Core Muscles

CORE STABILITY

It is a term used to describe the control required to maintain functional stability around the lumbar spine and pelvis while we do an activity or move our limbs.  Core strength is thought to prevent pain and dysfunction through our lower back, upper back, neck and shoulders and act as a foundation for allowing us to function optimally. An example of optimal function is when we reach out with an arm or we take a step to walk, our nervous system switches on our muscles to stabilize our trunk.

The stability of the spine involves passive system (ligaments, discs, capsules, facet joints), active system (muscles) and motor control system (the brain and nerves which switch on the correct muscles at the proper time).

CORE ANATOMY

Transversus abdominis is the deepest muscle of the abdomen and wraps around the abdomen between the lower ribs and top of the pelvis, functioning like a corset. This is the first muscle which contracts in our body before any leg or arm movements to stabilise our trunk.

Multifidus is a deep muscle located along the back of the spine very close to the midline. The deep fibres are short and span single vertebral segments to adapt to our posture. It contracts with the rest of the core muscles in response to any arm or leg movements and also it extends our back when both sides work together.

Diaphragm is a respiratory muscle that sits at the base of the chest (under the lungs) and separates the abdomen from the chest. It contracts and flattens when we inhale which creates a vacuum effect that pulls air into the lungs, and when we exhale, the diaphragm relaxes and the air is pushed out of lungs. But also it is an important trunk stabiliser muscle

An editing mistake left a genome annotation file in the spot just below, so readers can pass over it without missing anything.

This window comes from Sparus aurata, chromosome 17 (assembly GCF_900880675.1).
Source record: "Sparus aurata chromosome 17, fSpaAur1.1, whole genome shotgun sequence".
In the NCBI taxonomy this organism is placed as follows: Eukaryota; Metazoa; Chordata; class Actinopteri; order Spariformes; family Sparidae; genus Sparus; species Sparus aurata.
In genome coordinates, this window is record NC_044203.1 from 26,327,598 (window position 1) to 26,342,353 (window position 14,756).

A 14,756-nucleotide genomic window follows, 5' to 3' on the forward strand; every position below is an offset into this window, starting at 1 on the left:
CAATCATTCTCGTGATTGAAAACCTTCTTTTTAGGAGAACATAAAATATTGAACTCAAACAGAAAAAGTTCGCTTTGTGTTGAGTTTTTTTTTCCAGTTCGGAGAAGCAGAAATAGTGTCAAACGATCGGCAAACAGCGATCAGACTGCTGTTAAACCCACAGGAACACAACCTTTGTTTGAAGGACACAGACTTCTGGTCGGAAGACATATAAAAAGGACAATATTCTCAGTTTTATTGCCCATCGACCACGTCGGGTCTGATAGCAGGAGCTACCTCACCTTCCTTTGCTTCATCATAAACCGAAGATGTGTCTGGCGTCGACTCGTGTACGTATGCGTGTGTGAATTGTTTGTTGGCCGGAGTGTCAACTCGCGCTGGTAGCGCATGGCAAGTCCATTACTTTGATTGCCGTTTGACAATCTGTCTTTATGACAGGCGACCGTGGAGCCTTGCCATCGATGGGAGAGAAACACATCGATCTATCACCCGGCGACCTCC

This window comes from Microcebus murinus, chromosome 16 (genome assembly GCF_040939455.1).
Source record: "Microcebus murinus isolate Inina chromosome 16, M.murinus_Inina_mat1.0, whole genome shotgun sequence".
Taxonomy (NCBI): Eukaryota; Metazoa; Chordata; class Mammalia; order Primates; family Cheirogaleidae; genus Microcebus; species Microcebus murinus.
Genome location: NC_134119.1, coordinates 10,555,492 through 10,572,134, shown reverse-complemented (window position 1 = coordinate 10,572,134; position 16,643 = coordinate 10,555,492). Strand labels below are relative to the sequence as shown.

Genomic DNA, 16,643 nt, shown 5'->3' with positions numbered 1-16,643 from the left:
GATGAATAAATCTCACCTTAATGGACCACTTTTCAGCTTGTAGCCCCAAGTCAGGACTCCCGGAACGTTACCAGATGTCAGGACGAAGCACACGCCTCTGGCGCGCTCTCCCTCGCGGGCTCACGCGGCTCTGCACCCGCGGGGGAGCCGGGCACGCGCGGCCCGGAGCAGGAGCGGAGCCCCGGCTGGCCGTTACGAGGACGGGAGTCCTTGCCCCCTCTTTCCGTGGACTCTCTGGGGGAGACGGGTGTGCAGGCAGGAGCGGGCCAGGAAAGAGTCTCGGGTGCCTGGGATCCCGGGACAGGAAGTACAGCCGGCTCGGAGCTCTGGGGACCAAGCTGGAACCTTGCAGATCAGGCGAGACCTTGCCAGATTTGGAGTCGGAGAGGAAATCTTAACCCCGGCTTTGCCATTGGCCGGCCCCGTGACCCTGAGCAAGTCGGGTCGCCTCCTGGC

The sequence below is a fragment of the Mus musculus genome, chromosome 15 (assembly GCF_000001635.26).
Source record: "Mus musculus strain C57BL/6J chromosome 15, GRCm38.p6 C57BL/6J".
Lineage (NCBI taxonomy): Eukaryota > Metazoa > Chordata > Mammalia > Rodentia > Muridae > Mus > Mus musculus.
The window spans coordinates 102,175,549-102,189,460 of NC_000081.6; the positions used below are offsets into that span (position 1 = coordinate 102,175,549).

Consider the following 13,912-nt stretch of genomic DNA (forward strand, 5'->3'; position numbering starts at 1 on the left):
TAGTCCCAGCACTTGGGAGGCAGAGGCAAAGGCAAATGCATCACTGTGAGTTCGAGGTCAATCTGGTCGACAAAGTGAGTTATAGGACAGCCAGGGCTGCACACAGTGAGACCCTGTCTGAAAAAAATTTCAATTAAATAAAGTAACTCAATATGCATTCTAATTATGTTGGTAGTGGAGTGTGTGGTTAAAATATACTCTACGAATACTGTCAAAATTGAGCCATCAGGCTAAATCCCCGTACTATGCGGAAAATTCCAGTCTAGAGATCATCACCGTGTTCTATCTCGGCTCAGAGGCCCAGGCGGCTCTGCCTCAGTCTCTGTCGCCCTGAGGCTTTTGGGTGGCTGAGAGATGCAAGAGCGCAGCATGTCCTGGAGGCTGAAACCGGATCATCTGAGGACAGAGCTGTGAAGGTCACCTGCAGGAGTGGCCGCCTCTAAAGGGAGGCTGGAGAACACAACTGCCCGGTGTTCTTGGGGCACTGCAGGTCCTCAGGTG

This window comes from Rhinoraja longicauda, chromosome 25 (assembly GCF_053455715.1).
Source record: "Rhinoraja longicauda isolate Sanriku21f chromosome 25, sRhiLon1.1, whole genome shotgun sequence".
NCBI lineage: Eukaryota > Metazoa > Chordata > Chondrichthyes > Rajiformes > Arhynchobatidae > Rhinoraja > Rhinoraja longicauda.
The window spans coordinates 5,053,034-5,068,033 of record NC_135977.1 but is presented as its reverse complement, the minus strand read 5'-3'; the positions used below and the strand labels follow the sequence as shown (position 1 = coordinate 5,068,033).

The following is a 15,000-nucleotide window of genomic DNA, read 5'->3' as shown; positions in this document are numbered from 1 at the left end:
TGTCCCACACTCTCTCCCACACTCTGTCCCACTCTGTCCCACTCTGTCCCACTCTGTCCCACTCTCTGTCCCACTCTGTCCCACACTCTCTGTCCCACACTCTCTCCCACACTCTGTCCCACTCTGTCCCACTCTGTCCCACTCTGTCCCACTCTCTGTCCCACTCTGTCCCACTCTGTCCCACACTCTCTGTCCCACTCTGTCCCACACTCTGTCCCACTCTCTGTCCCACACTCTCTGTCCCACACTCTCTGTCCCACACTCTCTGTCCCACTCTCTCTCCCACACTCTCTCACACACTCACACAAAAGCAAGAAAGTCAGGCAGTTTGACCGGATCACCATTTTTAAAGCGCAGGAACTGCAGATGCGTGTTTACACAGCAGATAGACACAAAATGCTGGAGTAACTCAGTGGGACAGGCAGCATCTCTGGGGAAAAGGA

The Pelvic floor is a group of muscles that connect the pubis bone at the front to the tailbone (coccyx) and “sitting” bones (ischial tuberosities) at the back. The pelvic floor supports the bladder as well as the reproductive organs and also participate in the trunk stability.

CORE FUNCTION

When the core muscles function normally, they can maintain segmental stability, protect the spine, and reduce stress impacting the lumbar vertebrae and intervertebral discs.

Are your core muscles working correctly? If in doubt come and join our Core Conditioning class on Wednesday 12:30pm or Friday 3:30pm. Our classes are lead by our woman’s health Physiotherapist Noelie Mendoza and are sure to get your core muscles working!

Call us on 01189462299 to book your session.

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